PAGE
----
Supplementary Materials

The following are available online at https://www.mdpi.com/2079-4991/7/6/130/s1. Table S1: Key parameters of the solar cells sensitized by CQDs or GQDs reported in the literatures, Figure S1: JV curve of the CQDSC constructed with the photoanode passivated by ZnS, Figure S2: UV-vis-NIR absorption of CQD-sensitized photoanodes without and with post-annealing at different temperatures, Figure S3: JV characteristics of CQDSCs constructed by CQD-sensitized photoanodes without and with post-annealing at different temperatures.

Acknowledgments

This work was financially supported by the National Natural Science Foundation of China (No. 61474124, No. 21402215, No. 51602317).

Author Contributions

Geping Zhang and Xiaofeng Sun prepared the carbon quantum dots and performed their basic characterizations. Keyang Yin made contributions in terms of TEM and SEM observations. Quanxin Zhang fabricated the solar cells, characterized them, and prepared a draft of the manuscript. Hongguang Li designed the project, discussed the results with all of the members, and revised the manuscript.

Conflicts of Interest

The authors declare no conflict of interest.

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Figure 1. (A) UV-vis-NIR absorption of as-prepared carbon quantum dots (CQDs) in water and CQDs/TiO2 on fluorine-doped tin oxide (FTO) glass. Insets are photos of the CQDs aqueous solution and CQDs/TiO2-coated photoanode; (B) PL spectra of CQDs in water and CQDs/TiO2 on FTO glass, excited at 440 nm; (C) FTIR spectra of solid CQDs, TiO2- and CQDs/TiO2-coated FTO glass; (D) XRD pattern of solid CQDs and CQDs/TiO2-coated FTO glass.
Figure 1. (A) UV-vis-NIR absorption of as-prepared carbon quantum dots (CQDs) in water and CQDs/TiO2 on fluorine-doped tin oxide (FTO) glass. Insets are photos of the CQDs aqueous solution and CQDs/TiO2-coated photoanode; (B) PL spectra of CQDs in water and CQDs/TiO2 on FTO glass, excited at 440 nm; (C) FTIR spectra of solid CQDs, TiO2- and CQDs/TiO2-coated FTO glass; (D) XRD pattern of solid CQDs and CQDs/TiO2-coated FTO glass.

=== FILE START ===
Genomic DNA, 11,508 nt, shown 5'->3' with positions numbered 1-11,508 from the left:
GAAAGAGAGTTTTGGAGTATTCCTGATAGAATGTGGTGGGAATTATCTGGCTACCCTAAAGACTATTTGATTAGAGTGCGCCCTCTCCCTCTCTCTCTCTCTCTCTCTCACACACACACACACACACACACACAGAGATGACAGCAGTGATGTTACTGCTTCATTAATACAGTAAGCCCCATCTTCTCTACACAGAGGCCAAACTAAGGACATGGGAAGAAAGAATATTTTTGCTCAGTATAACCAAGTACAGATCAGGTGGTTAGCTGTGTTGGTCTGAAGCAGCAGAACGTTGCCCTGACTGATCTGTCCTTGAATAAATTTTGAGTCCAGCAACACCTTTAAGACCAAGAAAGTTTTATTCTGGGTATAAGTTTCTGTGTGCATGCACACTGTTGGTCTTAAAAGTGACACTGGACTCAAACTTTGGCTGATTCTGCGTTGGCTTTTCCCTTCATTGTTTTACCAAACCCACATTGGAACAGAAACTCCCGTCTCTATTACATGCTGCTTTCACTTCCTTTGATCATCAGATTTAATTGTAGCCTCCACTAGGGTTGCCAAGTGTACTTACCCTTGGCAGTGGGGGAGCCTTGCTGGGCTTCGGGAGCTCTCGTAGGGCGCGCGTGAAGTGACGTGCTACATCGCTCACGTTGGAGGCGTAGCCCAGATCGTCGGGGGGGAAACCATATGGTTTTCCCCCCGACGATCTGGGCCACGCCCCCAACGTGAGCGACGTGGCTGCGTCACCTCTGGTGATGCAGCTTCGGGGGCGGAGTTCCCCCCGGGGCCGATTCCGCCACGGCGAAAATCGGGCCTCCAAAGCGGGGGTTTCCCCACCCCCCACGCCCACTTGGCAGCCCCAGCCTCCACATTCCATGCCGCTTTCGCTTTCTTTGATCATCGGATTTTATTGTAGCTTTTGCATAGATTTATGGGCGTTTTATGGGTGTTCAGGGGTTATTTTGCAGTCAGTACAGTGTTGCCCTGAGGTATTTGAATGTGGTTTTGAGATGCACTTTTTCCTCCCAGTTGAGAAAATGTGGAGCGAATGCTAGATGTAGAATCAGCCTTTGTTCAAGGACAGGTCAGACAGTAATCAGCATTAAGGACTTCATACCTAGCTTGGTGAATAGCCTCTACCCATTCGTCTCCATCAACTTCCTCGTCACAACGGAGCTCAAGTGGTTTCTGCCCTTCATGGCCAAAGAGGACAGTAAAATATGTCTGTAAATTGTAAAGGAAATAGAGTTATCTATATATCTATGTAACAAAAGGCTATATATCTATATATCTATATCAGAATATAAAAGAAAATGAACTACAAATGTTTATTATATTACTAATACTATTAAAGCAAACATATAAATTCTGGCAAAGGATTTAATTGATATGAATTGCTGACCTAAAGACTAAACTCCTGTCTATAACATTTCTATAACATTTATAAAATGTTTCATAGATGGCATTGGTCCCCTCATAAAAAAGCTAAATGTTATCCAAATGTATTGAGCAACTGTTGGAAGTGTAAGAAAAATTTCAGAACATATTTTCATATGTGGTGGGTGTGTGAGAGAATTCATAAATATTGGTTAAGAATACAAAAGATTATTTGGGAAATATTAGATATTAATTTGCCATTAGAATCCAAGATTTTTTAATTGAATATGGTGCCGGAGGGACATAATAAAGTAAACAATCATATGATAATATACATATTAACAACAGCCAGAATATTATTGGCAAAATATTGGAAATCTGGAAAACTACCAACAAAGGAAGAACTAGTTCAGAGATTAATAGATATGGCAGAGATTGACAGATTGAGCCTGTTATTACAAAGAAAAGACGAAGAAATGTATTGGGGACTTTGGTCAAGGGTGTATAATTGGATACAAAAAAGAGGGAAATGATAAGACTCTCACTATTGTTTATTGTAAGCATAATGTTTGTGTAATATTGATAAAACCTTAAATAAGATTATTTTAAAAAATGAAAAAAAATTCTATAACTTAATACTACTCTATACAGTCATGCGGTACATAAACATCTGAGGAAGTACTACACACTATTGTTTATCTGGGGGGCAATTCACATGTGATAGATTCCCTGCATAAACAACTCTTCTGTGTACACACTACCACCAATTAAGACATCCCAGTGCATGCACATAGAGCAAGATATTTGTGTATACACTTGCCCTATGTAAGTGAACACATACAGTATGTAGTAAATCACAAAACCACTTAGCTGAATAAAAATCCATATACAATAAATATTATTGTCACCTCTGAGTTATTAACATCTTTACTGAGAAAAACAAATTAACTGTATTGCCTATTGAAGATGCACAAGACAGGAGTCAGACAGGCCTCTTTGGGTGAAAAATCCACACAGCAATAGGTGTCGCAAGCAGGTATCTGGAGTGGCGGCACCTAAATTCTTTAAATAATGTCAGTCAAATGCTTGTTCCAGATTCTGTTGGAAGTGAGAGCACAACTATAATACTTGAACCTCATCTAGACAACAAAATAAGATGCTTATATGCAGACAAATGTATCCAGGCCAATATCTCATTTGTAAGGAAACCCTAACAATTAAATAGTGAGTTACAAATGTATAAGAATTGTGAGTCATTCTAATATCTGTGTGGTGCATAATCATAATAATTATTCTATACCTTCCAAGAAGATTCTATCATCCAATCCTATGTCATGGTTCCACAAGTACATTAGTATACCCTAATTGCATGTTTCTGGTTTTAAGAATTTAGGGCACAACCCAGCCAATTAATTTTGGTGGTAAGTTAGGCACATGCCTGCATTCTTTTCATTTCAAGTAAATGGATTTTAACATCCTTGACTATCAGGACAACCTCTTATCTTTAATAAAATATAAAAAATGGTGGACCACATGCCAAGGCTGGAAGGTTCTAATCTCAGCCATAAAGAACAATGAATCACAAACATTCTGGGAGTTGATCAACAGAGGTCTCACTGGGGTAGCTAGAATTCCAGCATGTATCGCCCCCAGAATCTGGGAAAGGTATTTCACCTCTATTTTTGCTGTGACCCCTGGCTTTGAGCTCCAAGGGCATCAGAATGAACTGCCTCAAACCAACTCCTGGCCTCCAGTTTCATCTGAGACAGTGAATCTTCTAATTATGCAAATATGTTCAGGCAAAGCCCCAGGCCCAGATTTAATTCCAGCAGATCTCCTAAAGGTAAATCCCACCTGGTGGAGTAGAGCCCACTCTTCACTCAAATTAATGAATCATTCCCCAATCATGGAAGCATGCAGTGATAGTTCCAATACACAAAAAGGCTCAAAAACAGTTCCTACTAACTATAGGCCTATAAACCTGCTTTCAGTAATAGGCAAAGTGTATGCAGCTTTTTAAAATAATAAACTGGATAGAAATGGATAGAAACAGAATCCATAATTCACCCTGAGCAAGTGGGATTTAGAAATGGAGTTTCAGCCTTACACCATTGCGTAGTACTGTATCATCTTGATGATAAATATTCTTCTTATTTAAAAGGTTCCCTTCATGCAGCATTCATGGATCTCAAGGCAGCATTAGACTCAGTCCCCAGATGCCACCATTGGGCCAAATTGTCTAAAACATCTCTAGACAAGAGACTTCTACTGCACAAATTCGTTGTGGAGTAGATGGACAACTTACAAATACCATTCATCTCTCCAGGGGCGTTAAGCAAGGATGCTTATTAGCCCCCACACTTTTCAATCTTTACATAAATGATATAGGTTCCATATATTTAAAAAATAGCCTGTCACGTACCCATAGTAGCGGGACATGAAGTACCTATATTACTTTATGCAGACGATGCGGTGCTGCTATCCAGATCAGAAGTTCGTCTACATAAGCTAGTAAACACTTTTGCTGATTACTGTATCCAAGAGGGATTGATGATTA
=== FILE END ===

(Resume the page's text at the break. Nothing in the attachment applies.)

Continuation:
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Figure 2. (a,b) SEM images of TiO2-coated photoanode before and after in situ growth of CQDs, respectively. (c,d) TEM images in different magnifications of the CQDs/TiO2 photoanode.
Figure 2. (a,b) SEM images of TiO2-coated photoanode before and after in situ growth of CQDs, respectively. (c,d) TEM images in different magnifications of the CQDs/TiO2 photoanode.
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Figure 3. (A) IPCE spectra and (B) JV curve of the CQDSC. Inset of (A) shows the structure of the solar cell. (C) Variation of the FF and PCE of the CQDSC as a function of storage time. (D) EIS results of the CdS-sensitized solar cell and CQDSC. The symbols are experimental results, while the solid lines are fitted curves based on the equivalent circuit developed previously [26].
Figure 3. (A) IPCE spectra and (B) JV curve of the CQDSC. Inset of (A) shows the structure of the solar cell. (C) Variation of the FF and PCE of the CQDSC as a function of storage time. (D) EIS results of the CdS-sensitized solar cell and CQDSC. The symbols are experimental results, while the solid lines are fitted curves based on the equivalent circuit developed previously [26].
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MDPI and ACS Style

Zhang, Q.; Zhang, G.; Sun, X.; Yin, K.; Li, H. Improving the Power Conversion Efficiency of Carbon Quantum Dot-Sensitized Solar Cells by Growing the Dots on a TiO2 Photoanode In Situ. Nanomaterials 2017, 7, 130. https://doi.org/10.3390/nano7060130

AMA Style

Zhang Q, Zhang G, Sun X, Yin K, Li H. Improving the Power Conversion Efficiency of Carbon Quantum Dot-Sensitized Solar Cells by Growing the Dots on a TiO2 Photoanode In Situ. Nanomaterials. 2017; 7(6):130. https://doi.org/10.3390/nano7060130

Chicago/Turabian Style

Zhang, Quanxin, Geping Zhang, Xiaofeng Sun, Keyang Yin, and Hongguang Li. 2017. "Improving the Power Conversion Efficiency of Carbon Quantum Dot-Sensitized Solar Cells by Growing the Dots on a TiO2 Photoanode In Situ" Nanomaterials 7, no. 6: 130. https://doi.org/10.3390/nano7060130